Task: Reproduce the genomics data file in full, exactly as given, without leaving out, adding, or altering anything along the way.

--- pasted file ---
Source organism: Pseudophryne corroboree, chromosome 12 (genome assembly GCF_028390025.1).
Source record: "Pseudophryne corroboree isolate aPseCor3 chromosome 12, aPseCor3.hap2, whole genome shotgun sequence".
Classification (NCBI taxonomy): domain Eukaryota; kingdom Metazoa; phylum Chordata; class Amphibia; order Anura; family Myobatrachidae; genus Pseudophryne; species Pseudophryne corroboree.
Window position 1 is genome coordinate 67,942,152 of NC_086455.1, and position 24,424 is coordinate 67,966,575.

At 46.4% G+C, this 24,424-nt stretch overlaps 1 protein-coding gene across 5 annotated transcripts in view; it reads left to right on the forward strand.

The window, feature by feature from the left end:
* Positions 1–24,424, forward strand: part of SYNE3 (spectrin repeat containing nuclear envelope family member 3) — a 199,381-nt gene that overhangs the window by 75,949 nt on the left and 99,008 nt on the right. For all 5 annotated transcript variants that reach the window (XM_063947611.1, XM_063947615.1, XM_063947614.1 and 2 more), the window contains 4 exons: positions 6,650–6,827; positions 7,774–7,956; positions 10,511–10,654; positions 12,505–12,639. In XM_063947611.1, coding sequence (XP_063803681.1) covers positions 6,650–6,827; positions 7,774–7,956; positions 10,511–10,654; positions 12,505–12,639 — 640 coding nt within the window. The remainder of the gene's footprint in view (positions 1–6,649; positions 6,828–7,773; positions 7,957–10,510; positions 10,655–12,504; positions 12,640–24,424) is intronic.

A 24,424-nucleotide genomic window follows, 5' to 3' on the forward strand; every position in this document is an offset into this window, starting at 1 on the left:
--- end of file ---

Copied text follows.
Source organism: Pseudophryne corroboree, chromosome 12 (genome assembly GCF_028390025.1).
Source record: "Pseudophryne corroboree isolate aPseCor3 chromosome 12, aPseCor3.hap2, whole genome shotgun sequence".
Classification (NCBI taxonomy): domain Eukaryota; kingdom Metazoa; phylum Chordata; class Amphibia; order Anura; family Myobatrachidae; genus Pseudophryne; species Pseudophryne corroboree.
Window position 1 is genome coordinate 67,942,152 of NC_086455.1, and position 24,424 is coordinate 67,966,575.

At 46.4% G+C, this 24,424-nt stretch overlaps 1 protein-coding gene across 5 annotated transcripts in view; it reads left to right on the forward strand.

The window, feature by feature from the left end:
* Positions 1–24,424, forward strand: part of SYNE3 (spectrin repeat containing nuclear envelope family member 3) — a 199,381-nt gene that overhangs the window by 75,949 nt on the left and 99,008 nt on the right. For all 5 annotated transcript variants that reach the window (XM_063947611.1, XM_063947615.1, XM_063947614.1 and 2 more), the window contains 4 exons: positions 6,650–6,827; positions 7,774–7,956; positions 10,511–10,654; positions 12,505–12,639. In XM_063947611.1, coding sequence (XP_063803681.1) covers positions 6,650–6,827; positions 7,774–7,956; positions 10,511–10,654; positions 12,505–12,639 — 640 coding nt within the window. The remainder of the gene's footprint in view (positions 1–6,649; positions 6,828–7,773; positions 7,957–10,510; positions 10,655–12,504; positions 12,640–24,424) is intronic.

A 24,424-nucleotide genomic window follows, 5' to 3' on the forward strand; every position in this document is an offset into this window, starting at 1 on the left: